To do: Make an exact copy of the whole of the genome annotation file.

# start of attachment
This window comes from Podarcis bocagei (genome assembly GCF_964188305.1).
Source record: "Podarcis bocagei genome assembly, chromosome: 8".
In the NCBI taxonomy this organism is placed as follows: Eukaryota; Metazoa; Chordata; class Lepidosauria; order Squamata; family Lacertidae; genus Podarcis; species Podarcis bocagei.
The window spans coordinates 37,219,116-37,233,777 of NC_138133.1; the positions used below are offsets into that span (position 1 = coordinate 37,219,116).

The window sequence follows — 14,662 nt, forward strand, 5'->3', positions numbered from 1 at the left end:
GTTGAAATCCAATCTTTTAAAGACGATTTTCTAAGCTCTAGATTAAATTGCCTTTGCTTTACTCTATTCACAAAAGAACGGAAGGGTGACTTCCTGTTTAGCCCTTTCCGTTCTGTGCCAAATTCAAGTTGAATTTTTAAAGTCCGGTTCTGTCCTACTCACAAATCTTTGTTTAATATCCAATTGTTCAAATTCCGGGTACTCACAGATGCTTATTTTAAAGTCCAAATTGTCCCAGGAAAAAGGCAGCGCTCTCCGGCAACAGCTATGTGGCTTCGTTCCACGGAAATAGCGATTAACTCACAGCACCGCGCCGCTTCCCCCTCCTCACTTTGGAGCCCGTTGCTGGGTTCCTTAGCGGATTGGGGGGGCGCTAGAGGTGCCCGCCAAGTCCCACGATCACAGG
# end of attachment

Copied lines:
This window comes from Podarcis bocagei (genome assembly GCF_964188305.1).
Source record: "Podarcis bocagei genome assembly, chromosome: 8".
In the NCBI taxonomy this organism is placed as follows: Eukaryota; Metazoa; Chordata; class Lepidosauria; order Squamata; family Lacertidae; genus Podarcis; species Podarcis bocagei.
The window spans coordinates 37,219,116-37,233,777 of NC_138133.1; the positions used below are offsets into that span (position 1 = coordinate 37,219,116).

The window sequence follows — 14,662 nt, forward strand, 5'->3', positions numbered from 1 at the left end:
GTTGAAATCCAATCTTTTAAAGACGATTTTCTAAGCTCTAGATTAAATTGCCTTTGCTTTACTCTATTCACAAAAGAACGGAAGGGTGACTTCCTGTTTAGCCCTTTCCGTTCTGTGCCAAATTCAAGTTGAATTTTTAAAGTCCGGTTCTGTCCTACTCACAAATCTTTGTTTAATATCCAATTGTTCAAATTCCGGGTACTCACAGATGCTTATTTTAAAGTCCAAATTGTCCCAGGAAAAAGGCAGCGCTCTCCGGCAACAGCTATGTGGCTTCGTTCCACGGAAATAGCGATTAACTCACAGCACCGCGCCGCTTCCCCCTCCTCACTTTGGAGCCCGTTGCTGGGTTCCTTAGCGGATTGGGGGGGCGCTAGAGGTGCCCGCCAAGTCCCACGATCACAGG